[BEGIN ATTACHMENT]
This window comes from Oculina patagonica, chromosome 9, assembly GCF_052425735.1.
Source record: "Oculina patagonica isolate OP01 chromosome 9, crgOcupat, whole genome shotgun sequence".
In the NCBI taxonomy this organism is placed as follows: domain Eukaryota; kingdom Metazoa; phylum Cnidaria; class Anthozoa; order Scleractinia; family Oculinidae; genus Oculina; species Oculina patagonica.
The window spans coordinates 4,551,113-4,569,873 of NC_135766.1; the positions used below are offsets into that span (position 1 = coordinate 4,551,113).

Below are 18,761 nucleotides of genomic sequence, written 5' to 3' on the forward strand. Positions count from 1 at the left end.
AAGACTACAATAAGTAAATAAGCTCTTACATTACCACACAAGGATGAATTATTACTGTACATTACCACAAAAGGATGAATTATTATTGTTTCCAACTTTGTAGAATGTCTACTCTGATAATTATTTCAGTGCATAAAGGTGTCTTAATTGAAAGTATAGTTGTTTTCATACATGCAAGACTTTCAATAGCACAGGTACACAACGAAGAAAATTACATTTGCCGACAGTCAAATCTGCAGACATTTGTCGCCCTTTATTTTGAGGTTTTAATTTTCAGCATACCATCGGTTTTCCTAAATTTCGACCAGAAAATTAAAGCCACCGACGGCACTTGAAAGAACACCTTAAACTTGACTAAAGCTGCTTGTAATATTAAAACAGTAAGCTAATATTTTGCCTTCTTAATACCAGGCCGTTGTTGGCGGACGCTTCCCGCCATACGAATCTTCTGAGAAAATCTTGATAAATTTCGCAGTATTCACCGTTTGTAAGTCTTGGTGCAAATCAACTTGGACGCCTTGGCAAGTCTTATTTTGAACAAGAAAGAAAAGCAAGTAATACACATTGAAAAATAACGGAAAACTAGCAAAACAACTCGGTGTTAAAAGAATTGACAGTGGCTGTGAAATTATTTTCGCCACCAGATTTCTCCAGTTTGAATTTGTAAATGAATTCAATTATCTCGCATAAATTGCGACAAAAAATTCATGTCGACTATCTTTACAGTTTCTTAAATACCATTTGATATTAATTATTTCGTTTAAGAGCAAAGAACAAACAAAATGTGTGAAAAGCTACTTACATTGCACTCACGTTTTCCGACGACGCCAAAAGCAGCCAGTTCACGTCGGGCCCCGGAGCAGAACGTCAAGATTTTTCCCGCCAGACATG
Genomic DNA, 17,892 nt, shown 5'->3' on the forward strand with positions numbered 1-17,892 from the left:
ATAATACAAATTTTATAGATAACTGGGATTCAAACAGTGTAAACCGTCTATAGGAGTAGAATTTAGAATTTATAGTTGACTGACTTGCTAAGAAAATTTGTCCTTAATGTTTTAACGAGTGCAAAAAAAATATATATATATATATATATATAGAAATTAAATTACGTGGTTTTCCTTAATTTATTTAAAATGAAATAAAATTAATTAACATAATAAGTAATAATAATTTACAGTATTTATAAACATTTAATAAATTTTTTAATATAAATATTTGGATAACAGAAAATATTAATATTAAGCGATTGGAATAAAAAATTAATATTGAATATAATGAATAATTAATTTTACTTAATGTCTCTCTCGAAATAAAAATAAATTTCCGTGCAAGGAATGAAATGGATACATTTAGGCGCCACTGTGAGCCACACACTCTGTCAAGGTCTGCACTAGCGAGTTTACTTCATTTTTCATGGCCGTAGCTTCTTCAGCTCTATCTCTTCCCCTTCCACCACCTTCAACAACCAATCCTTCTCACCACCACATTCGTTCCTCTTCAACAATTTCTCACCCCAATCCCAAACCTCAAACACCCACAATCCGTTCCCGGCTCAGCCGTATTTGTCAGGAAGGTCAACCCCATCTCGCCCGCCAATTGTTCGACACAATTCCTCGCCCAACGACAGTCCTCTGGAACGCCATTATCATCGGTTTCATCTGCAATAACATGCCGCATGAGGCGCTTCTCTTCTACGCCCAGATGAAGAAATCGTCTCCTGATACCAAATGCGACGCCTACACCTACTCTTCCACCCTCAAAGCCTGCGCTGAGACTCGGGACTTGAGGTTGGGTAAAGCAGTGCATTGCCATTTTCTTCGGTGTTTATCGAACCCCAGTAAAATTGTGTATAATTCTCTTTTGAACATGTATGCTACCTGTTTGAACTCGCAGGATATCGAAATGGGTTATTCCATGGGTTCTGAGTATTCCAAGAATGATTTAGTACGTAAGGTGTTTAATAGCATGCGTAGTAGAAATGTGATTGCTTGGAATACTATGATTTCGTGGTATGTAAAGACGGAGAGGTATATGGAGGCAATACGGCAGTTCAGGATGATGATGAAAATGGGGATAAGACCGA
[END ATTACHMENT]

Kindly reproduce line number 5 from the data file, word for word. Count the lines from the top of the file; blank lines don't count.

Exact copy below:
Below are 18,761 nucleotides of genomic sequence, written 5' to 3' on the forward strand. Positions count from 1 at the left end.